Say I'm writing a book with three sections: A, B, and C. Say I am currently writing section B and I want to refer to things I wrote in sections C and A. How would that be written grammatically? Do I use past tense for A and future tense for C?

In section A we saw that blah blah blah. In section C we will see that blah blah blah.

Note that the text in question is intended to not necessarily be read in order. So even though by the laws of nature A comes before B comes before C, when reading the text the reader could technically read C before B before A without any problem in comprehension (hence my confusion as to tense usage in my case).

  • I think many tenses can be used. For example, if you want to refer to section A, you can use 4 tenses: past simple, past continuous, past perfect or past perfect continuous, each one of those has a way to cover your needs when talking to the past. There are many ways to introduce them. As for section C, you can use more tenses, like future continuous, going to, future perfect or future perfect continuous. As you can see, either you choose whatever you want or stick to the tense you like according your needs.
    – Schwale
    Nov 18, 2015 at 19:29
  • So even though a reader could read section B before section A I would still use a past tense when referring to section A (in Section B)? So I would say something like "In section A we saw" even though the reader might not have even read A yet? Nov 18, 2015 at 19:31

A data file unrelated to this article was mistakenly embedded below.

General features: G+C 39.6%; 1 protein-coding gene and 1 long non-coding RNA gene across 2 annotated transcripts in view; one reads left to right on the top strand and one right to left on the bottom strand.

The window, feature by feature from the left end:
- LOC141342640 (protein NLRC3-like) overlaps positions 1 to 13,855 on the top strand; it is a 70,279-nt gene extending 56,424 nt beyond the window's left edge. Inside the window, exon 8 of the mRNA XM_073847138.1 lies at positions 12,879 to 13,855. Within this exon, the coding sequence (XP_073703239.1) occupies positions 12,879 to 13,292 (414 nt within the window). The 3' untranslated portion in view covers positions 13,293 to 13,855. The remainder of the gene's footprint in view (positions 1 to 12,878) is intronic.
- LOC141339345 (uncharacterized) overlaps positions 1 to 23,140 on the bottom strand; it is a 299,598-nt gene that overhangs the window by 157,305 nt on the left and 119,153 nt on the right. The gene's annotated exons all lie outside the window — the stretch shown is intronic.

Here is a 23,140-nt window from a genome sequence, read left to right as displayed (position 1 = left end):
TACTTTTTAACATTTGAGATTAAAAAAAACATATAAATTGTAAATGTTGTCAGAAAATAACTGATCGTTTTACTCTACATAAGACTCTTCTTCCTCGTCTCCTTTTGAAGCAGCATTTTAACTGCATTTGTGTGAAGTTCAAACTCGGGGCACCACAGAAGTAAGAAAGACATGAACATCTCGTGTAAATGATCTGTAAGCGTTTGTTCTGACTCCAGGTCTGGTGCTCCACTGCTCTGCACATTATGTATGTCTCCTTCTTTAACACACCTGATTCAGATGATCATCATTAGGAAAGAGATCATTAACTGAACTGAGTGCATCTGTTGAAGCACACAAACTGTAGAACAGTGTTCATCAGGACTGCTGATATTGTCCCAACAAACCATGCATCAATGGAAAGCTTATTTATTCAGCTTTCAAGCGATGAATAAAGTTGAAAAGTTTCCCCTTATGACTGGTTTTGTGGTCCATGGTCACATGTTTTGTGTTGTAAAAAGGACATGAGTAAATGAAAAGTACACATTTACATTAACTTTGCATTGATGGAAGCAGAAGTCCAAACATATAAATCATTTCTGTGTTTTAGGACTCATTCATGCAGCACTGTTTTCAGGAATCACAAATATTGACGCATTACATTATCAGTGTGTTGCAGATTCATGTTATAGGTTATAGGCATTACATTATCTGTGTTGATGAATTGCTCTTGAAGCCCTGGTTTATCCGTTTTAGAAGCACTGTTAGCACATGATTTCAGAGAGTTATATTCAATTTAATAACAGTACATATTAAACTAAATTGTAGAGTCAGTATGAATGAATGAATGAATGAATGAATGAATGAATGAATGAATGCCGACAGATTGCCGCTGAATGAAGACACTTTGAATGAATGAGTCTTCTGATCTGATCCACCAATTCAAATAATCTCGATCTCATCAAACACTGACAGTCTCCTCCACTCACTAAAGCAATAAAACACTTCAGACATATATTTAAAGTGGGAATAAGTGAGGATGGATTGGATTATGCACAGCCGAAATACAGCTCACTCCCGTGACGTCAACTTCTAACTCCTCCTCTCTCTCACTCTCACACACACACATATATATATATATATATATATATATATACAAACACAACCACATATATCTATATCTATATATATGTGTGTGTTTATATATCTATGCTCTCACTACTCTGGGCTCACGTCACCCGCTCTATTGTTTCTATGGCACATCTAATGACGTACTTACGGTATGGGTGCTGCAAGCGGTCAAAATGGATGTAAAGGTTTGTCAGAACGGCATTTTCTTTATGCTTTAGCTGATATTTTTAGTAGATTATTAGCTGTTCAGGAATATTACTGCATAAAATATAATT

1 Answer 1


My recommendations:

  1. Cast all your references to other sections in the simple present tense; use past or (where appropriate) present perfect for references to matters treated earlier in the current section, and future for references to matters still to be treated in the current section.

  2. Do not speak of what your readers "see" but of what you the author utter: "show", "say", "suggest", "demonstrate", and so forth.

  3. Make sure your first- and second-person pronouns have consistent reference. Use first-person pronouns only to refer to the author or authors, and second-person pronouns to refer to your readers. Avoid using we to refer to both parties, which may be momentarily confusing.

If you follow these recommendations you will be able to refer consistently to any part of the work. Supposing that the current section is B,

In Section A I (or we) show that . . .
In Section C I (or we) demonstrate that . . .
I (or we) mentioned (in B.2, above) that . . .
I (or we) have already established (in B.2) In B.6, below, I (or we) will demonstrate that . . .

In effect, you treat your own texts beyond the current section as external sources, exactly as you treat references to works by other authors.


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